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Hoffmann, R. A wiki for the life sciences where authorship matters. Nature Genetics (2008)

The actin cytoskeleton is required to elaborate and maintain spatial patterning during trichome cell morphogenesis in Arabidopsis thaliana.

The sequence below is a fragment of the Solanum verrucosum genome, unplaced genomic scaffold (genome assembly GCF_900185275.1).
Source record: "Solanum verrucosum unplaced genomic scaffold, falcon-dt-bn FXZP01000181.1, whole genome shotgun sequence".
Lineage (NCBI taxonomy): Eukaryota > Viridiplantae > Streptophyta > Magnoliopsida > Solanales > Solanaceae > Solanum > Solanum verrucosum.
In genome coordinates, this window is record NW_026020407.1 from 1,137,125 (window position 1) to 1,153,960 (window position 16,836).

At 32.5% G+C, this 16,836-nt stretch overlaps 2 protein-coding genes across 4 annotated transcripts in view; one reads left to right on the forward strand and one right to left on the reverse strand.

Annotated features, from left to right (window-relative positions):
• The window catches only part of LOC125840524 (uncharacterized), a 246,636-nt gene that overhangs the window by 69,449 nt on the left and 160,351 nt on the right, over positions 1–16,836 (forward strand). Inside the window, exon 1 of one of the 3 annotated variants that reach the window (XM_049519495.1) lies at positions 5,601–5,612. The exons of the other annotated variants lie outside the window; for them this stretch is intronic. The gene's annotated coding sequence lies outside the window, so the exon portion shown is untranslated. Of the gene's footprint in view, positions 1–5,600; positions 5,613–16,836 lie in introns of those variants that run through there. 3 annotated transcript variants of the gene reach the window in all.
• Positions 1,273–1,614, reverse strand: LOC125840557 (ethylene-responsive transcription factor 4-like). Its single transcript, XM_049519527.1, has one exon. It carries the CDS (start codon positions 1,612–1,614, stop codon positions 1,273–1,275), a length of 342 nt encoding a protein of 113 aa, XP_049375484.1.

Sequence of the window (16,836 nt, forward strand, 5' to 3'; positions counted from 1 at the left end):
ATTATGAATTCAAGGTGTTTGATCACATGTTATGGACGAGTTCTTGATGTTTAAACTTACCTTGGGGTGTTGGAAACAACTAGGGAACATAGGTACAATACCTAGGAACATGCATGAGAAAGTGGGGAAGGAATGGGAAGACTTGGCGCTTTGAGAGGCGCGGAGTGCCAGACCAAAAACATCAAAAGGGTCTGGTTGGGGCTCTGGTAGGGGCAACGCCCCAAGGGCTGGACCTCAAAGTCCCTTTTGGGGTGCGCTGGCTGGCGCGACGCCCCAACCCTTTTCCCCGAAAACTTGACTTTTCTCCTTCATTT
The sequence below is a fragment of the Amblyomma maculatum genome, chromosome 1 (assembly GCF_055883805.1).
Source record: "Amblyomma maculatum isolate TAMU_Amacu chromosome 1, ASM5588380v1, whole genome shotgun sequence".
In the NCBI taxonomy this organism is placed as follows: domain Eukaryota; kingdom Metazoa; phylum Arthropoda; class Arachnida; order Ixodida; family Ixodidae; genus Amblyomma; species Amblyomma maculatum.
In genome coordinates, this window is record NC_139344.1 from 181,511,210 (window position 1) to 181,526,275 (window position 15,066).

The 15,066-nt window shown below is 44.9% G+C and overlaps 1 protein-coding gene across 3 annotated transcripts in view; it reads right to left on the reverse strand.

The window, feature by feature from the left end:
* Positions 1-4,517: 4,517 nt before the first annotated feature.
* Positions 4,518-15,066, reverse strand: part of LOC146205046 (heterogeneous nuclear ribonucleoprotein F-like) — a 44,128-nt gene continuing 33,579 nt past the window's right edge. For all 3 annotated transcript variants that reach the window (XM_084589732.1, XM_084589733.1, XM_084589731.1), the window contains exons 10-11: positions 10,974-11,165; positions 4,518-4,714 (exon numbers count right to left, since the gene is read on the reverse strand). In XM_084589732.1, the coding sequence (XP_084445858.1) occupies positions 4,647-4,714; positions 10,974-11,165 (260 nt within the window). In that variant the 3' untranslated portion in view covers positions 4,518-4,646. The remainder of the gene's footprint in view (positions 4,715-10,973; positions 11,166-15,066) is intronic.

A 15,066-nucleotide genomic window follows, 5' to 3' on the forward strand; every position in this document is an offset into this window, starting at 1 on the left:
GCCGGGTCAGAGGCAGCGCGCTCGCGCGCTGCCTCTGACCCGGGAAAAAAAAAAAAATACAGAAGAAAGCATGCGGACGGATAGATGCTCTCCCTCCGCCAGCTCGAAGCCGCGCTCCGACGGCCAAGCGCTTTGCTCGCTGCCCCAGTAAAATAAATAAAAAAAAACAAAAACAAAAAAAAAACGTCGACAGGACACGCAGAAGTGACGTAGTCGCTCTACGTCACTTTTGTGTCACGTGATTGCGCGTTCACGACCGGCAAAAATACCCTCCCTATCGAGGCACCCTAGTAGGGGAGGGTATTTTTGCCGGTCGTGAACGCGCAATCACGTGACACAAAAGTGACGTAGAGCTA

Arabidopsis thaliana trichomes provide an attractive model system to dissect molecular processes involved in the generation of shape and form in single cell morphogenesis in plants. We have used transgenic Arabidopsis plants carrying a GFP-talin chimeric gene to analyze the role of the actin cytoskeleton in trichome cell morphogenesis. We found that during trichome cell development the actin microfilaments assumed an increasing degree of complexity from fine filaments to thick, longitudinally stretched cables. Disruption of the F-actin cytoskeleton by actin antagonists produced distorted but branched trichomes which phenocopied trichomes of mutants belonging to the 'distorted' class. Subsequent analysis of the actin cytoskeleton in trichomes of the distorted mutants, alien, crooked, distorted1, gnarled, klunker and wurm uncovered actin organization defects in each case. Treatments of wild-type seedlings with microtubule-interacting drugs elicited a radically different trichome phenotype characterized by isotropic growth and a severe inhibition of branch formation; these trichomes did not show defects in actin cytoskeleton organization. A normal actin cytoskeleton was also observed in trichomes of the zwichel mutant which have reduced branching. ZWICHEL, which was previously shown to encode a kinesin-like protein is thought to be involved in microtubule-linked processes. Based on our results we propose that microtubules establish the spatial patterning of trichome branches whilst actin microfilaments elaborate and maintain the overall trichome pattern during development.[1]


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